Riemann surface
matlab

Exercise 1. Distinguishing channels
The setting is the following: With equal probabilities you are given either the identity channel I on some finite alphabet $\mathcal{X}$ or an arbitrary channel $W$ on the same alphabet, without knowing which. In terms of conditional probability distributions the channels are described by
$$I\left(x \mid x^{\prime}\right)=\delta_{x x^{\prime}} \text { and } W\left(x \mid x^{\prime}\right),$$
for $x, x^{\prime} \in \mathcal{X}$. You are allowed to use the given channel once, possibly with a stochastic (randomized) input, and then asked which channel was used.
(a) The error probability of a channel $W$ is defined as $P_{\text {error }}(W):=\max _{x \in \mathcal{X}}(1-W(x \mid x))$. Argue why this is a sensible definition.

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Solution.
(a) For some specific $x \in \mathcal{X}$ the error probability of $W$ is the probability that the output differs from the input which is equal to 1 minus the probability that the output equals the input, i.e. $P_{\text {error }}(W$ on $x)=1-W(x \mid x)$. The ‘overall’ error probability of $W$ is then just the maximum error probability of $W$ on the inputs,
$$P_{\text {error }}(W)=\max {x \in \mathcal{X}} P{\text {error }}(W \text { on } x)=\max _{x \in \mathcal{X}}(1-W(x \mid x)) .$$
Notice, however, that a high error probability according to this definition does not mean that the channel is useless! This way of defining the error probability merely compares the channel to the identity channel.

(b) Using properties of the trace distance of probability distributions previously derived in Exercise Sheet 1, Exercise 1(c), show that the probability of guessing the channel correctly in the above scenario is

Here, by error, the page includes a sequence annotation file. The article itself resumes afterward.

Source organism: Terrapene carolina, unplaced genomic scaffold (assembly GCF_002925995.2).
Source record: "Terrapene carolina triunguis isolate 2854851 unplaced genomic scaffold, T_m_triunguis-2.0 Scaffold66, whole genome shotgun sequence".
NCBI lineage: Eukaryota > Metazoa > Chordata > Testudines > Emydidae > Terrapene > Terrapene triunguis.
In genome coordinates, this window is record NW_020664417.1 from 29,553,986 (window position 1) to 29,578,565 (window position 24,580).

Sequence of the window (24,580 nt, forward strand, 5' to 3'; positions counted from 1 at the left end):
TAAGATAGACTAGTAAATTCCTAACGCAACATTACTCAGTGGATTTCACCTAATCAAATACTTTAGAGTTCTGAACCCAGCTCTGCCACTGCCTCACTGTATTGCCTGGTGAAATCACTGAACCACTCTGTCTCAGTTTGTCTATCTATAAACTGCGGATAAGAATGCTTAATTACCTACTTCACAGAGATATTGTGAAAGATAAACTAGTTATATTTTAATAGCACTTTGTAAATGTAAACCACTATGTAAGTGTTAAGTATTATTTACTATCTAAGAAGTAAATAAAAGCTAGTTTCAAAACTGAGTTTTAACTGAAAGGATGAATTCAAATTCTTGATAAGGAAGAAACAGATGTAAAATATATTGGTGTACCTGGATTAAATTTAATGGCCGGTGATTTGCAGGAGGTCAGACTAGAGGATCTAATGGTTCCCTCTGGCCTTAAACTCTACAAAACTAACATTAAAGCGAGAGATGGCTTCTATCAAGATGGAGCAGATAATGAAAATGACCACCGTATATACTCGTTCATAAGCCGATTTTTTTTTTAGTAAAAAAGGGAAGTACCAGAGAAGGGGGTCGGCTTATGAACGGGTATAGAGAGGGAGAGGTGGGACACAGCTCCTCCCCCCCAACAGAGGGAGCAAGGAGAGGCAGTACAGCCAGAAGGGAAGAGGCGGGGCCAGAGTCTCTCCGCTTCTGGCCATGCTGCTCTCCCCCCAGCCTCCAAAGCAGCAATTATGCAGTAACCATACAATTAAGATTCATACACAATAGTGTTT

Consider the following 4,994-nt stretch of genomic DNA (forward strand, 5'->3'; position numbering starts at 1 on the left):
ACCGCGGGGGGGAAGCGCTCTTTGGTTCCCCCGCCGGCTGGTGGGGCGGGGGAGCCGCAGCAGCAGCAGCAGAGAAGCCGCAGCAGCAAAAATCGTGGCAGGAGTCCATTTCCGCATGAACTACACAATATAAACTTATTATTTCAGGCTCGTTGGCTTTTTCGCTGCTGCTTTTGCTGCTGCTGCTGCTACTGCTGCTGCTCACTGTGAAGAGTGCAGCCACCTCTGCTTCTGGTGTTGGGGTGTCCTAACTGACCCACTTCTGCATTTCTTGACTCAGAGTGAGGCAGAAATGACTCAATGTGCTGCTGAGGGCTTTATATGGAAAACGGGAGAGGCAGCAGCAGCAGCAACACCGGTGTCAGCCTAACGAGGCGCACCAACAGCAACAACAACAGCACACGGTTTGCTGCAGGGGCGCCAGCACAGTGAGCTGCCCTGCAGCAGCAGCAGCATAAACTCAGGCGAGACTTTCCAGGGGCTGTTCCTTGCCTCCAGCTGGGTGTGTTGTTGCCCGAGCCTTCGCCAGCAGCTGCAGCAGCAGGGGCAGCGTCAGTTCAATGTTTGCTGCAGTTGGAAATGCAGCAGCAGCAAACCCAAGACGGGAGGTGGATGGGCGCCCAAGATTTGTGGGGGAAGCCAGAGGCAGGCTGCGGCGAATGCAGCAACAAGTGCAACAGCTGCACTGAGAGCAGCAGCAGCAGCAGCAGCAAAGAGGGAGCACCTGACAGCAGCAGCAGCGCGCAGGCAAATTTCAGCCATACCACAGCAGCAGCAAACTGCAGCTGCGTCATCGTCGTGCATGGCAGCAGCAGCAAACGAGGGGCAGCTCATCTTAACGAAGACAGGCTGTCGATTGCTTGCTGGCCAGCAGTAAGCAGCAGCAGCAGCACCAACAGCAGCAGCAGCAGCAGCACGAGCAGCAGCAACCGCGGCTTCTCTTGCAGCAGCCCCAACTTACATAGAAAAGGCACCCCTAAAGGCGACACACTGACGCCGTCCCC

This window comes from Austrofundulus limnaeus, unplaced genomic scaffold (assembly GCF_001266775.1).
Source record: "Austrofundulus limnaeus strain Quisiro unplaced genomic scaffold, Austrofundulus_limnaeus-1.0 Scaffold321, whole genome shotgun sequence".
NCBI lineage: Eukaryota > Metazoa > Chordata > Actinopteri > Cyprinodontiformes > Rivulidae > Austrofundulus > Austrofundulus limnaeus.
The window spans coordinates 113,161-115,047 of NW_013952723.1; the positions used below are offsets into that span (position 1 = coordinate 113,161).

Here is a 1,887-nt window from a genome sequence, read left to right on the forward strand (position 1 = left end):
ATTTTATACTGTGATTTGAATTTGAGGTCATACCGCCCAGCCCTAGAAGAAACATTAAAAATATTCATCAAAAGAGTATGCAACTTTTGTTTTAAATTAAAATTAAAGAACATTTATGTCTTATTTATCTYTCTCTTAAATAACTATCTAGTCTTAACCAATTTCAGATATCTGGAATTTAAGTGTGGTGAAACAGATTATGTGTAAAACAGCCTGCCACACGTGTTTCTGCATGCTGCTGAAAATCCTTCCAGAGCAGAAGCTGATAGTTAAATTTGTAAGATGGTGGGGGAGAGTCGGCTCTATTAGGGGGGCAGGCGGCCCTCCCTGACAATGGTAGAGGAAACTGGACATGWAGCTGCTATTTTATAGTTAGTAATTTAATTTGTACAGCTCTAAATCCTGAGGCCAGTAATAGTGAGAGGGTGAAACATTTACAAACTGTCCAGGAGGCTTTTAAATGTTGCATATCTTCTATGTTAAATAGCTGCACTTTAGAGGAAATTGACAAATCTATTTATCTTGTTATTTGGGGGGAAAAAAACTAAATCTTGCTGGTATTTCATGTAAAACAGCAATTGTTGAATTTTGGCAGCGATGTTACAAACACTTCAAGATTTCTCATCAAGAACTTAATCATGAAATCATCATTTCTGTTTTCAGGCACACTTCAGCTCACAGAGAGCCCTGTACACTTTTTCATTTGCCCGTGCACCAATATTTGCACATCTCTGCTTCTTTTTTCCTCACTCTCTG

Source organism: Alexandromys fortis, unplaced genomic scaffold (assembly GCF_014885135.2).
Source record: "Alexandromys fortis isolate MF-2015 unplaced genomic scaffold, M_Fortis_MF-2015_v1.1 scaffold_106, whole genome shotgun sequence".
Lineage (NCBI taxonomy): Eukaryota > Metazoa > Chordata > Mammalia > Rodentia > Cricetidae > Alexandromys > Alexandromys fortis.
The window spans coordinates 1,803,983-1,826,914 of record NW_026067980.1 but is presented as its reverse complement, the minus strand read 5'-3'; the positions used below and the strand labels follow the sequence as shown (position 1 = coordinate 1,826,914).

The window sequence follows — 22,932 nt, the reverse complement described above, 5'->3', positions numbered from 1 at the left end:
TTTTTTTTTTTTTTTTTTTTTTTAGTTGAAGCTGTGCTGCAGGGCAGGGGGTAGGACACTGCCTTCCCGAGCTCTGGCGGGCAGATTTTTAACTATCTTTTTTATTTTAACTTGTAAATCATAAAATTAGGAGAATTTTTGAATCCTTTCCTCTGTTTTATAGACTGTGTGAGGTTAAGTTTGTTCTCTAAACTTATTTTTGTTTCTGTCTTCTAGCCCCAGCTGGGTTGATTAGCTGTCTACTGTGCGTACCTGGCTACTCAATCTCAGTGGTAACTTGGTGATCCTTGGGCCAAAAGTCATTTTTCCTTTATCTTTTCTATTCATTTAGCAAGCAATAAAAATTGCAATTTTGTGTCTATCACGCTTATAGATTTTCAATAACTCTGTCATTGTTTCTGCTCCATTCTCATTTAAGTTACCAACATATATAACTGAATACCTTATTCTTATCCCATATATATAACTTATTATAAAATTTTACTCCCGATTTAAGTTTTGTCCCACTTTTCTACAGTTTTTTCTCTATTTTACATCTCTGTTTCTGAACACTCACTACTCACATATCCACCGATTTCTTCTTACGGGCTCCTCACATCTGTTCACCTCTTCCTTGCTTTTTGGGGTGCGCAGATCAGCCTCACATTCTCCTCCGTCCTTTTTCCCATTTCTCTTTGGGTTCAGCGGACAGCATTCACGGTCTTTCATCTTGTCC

$$P_{\text {guess }}(I \text { vs. } W)=\frac{1}{2}\left(1+P_{\text {error }}(W)\right)$$

(b) According to the setting, the only thing we will have access to at the end is the output of the channel, so what we will be confronted with is the problem of distinguishing two probability distributions from one sample. This is exactly the setting considered in the mentioned exercise in Exercise Sheet 1. Furthermore, we have not specified the input distribution. Calling the chosen input $\mathrm{RV} X$, distributed $P_X$, and denoting the output RV if $W$ is applied by $X^{\prime}:=W(X)$, distributed $P_{X^{\prime}}$, we see that
$$P_{\text {guess }}(I \text { vs. } W)=\max {P_X} P{\text {guess }}\left(X \text { vs. } X^{\prime}\right)=\max {P_X} \frac{1}{2}\left(1+\delta\left(P_X, P{X^{\prime}}\right)\right) .$$
We can express $P_{X^{\prime}}$ in terms of $P_X$ and $W(\cdot \mid \cdot)$ as
$$P_{X^{\prime}}\left(x^{\prime}\right)=\sum_{x \in \mathcal{X}} P_X(x) W\left(x^{\prime} \mid x\right)$$

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